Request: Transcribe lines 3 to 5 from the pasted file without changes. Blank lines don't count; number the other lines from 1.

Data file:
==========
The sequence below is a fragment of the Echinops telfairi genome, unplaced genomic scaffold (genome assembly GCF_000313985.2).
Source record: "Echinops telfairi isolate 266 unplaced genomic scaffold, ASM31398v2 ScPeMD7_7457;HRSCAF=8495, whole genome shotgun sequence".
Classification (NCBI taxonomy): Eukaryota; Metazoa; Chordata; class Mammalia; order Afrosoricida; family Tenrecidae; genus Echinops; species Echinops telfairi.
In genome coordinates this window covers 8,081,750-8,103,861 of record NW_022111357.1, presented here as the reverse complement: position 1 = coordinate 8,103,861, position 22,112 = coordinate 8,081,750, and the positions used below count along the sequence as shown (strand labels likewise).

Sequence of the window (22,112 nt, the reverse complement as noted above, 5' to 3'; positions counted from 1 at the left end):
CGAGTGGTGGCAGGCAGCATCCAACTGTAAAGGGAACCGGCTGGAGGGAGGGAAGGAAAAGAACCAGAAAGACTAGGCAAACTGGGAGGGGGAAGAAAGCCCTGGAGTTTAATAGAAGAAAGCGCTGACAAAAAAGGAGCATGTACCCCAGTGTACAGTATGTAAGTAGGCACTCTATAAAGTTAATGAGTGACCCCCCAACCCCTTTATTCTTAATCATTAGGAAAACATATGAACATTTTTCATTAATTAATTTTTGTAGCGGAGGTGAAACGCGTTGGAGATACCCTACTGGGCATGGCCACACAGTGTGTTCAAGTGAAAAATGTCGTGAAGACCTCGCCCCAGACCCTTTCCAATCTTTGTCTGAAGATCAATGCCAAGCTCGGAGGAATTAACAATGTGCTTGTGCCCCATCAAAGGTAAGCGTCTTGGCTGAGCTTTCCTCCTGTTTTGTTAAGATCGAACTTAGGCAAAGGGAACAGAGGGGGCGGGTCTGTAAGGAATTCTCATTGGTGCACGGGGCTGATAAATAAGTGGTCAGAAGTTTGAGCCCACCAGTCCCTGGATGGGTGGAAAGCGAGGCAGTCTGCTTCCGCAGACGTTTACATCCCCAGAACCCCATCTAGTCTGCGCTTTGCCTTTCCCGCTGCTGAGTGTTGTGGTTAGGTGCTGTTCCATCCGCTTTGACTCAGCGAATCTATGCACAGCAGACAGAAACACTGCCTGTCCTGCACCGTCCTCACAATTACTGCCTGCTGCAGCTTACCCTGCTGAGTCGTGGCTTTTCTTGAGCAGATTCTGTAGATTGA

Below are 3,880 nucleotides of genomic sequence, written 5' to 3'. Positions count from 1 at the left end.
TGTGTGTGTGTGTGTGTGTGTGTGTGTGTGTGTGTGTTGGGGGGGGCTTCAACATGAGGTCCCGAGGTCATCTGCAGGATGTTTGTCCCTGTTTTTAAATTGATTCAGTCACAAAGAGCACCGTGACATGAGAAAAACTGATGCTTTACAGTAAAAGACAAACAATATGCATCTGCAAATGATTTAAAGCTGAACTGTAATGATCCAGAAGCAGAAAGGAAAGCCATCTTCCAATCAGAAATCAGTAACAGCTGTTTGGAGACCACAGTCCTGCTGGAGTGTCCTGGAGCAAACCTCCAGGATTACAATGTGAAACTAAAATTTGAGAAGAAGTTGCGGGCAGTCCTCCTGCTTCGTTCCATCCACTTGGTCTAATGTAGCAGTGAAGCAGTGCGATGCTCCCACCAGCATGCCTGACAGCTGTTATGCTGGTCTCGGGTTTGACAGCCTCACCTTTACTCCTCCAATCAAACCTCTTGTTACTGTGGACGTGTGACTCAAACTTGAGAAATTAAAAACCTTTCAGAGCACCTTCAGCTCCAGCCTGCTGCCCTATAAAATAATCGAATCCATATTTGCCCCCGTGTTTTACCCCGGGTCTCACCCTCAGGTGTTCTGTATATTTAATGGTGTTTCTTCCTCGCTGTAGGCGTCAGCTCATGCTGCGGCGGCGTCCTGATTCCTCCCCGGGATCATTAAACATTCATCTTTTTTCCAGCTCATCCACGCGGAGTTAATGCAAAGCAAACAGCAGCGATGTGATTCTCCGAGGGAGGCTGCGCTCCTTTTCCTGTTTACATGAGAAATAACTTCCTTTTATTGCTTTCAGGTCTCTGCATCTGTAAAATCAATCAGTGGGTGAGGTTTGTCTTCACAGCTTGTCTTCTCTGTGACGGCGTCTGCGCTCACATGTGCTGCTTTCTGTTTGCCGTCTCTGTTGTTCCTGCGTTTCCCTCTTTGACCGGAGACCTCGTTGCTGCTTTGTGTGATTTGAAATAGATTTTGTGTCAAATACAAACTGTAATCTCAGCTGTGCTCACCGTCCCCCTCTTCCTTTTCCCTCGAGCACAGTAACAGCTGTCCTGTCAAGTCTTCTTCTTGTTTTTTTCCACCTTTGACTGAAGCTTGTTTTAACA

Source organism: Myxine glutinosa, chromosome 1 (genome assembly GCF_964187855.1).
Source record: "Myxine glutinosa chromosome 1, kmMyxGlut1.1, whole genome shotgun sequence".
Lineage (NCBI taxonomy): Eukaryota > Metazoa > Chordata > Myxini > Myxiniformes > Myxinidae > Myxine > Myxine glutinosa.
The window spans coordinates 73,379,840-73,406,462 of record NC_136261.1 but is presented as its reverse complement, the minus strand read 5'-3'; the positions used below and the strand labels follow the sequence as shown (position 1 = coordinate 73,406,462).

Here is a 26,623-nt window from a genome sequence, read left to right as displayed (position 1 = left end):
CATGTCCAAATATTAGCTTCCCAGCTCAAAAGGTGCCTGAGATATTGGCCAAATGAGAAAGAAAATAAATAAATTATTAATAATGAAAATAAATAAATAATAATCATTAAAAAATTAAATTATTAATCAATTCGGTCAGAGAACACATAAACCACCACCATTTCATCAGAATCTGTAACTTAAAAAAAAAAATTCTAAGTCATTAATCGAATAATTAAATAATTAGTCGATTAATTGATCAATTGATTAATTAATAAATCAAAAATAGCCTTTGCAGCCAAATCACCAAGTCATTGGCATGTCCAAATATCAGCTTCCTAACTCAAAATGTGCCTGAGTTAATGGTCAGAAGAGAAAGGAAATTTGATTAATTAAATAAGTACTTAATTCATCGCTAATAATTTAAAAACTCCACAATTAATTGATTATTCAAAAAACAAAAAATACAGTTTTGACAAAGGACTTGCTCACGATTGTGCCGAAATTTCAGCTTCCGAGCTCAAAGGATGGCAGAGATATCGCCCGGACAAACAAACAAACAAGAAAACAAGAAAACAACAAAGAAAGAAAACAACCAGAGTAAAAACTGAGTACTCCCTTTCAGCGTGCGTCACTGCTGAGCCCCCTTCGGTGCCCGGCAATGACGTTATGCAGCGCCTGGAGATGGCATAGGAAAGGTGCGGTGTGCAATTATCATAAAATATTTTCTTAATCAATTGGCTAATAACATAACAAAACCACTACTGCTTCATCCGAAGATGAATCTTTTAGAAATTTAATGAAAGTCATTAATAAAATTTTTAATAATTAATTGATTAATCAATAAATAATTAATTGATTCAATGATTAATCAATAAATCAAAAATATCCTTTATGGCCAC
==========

Classification (NCBI taxonomy): Eukaryota; Metazoa; Chordata; class Mammalia; order Afrosoricida; family Tenrecidae; genus Echinops; species Echinops telfairi.
In genome coordinates this window covers 8,081,750-8,103,861 of record NW_022111357.1, presented here as the reverse complement: position 1 = coordinate 8,103,861, position 22,112 = coordinate 8,081,750, and the positions used below count along the sequence as shown (strand labels likewise).

Sequence of the window (22,112 nt, the reverse complement as noted above, 5' to 3'; positions counted from 1 at the left end):